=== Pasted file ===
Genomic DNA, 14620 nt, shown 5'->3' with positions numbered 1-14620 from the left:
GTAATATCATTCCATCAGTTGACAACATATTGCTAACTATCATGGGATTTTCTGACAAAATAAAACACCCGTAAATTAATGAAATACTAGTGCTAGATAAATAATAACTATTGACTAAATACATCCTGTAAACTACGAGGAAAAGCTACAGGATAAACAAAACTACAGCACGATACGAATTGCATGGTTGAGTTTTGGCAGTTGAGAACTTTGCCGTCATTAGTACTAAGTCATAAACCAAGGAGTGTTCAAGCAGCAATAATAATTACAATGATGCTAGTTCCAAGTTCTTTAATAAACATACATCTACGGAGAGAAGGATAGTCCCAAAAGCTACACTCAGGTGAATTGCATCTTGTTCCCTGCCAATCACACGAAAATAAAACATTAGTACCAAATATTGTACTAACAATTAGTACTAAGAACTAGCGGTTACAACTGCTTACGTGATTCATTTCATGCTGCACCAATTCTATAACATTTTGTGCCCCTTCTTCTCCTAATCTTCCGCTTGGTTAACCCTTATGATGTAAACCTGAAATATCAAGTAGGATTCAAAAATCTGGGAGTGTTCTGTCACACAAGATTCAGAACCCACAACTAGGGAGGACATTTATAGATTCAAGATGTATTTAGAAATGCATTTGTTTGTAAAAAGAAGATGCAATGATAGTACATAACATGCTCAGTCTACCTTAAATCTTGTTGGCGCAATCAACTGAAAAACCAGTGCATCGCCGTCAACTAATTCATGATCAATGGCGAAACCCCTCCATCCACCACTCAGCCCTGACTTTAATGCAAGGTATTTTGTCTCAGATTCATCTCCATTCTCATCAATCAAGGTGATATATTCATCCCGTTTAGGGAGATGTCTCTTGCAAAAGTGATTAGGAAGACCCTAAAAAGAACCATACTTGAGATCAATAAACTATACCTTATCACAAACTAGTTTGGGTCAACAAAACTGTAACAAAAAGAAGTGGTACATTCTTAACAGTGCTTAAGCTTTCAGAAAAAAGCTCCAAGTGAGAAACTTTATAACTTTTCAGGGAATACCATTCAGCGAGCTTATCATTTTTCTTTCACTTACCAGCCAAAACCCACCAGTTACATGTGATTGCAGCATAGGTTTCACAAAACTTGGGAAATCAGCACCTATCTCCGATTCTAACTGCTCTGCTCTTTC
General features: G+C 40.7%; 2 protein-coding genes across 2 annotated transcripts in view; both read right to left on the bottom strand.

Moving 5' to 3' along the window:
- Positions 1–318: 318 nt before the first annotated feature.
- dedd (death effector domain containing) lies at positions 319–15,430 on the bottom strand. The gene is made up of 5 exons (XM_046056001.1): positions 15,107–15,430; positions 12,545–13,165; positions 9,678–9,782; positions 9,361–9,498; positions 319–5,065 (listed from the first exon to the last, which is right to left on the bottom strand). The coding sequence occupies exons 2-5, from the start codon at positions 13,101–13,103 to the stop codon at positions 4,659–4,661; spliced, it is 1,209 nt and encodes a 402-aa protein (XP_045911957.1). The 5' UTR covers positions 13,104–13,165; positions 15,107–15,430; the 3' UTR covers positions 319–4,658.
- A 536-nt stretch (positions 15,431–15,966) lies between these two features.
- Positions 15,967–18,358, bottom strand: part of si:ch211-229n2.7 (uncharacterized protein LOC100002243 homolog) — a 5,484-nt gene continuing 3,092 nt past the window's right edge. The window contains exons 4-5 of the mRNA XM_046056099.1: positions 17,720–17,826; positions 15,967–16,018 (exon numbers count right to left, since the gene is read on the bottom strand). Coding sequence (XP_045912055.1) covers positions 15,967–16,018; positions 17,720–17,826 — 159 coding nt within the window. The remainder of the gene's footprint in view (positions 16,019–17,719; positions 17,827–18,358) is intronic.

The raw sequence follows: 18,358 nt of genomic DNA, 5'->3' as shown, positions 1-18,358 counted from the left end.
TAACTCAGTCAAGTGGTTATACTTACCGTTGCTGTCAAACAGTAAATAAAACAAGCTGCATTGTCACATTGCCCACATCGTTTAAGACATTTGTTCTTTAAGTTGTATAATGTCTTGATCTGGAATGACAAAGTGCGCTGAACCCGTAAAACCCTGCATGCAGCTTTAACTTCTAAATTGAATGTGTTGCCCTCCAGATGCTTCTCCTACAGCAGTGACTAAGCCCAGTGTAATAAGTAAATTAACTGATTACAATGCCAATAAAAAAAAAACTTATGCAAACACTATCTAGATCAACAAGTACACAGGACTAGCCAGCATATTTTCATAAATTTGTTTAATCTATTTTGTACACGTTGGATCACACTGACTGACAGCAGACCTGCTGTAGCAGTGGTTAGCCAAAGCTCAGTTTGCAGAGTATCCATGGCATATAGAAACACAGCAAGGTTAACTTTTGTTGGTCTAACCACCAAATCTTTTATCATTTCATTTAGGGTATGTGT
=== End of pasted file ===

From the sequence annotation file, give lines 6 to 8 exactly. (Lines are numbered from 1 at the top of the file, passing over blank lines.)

- dedd (death effector domain containing) lies at positions 319–15,430 on the bottom strand. The gene is made up of 5 exons (XM_046056001.1): positions 15,107–15,430; positions 12,545–13,165; positions 9,678–9,782; positions 9,361–9,498; positions 319–5,065 (listed from the first exon to the last, which is right to left on the bottom strand). The coding sequence occupies exons 2-5, from the start codon at positions 13,101–13,103 to the stop codon at positions 4,659–4,661; spliced, it is 1,209 nt and encodes a 402-aa protein (XP_045911957.1). The 5' UTR covers positions 13,104–13,165; positions 15,107–15,430; the 3' UTR covers positions 319–4,658.
- A 536-nt stretch (positions 15,431–15,966) lies between these two features.
- Positions 15,967–18,358, bottom strand: part of si:ch211-229n2.7 (uncharacterized protein LOC100002243 homolog) — a 5,484-nt gene continuing 3,092 nt past the window's right edge. The window contains exons 4-5 of the mRNA XM_046056099.1: positions 17,720–17,826; positions 15,967–16,018 (exon numbers count right to left, since the gene is read on the bottom strand). Coding sequence (XP_045912055.1) covers positions 15,967–16,018; positions 17,720–17,826 — 159 coding nt within the window. The remainder of the gene's footprint in view (positions 16,019–17,719; positions 17,827–18,358) is intronic.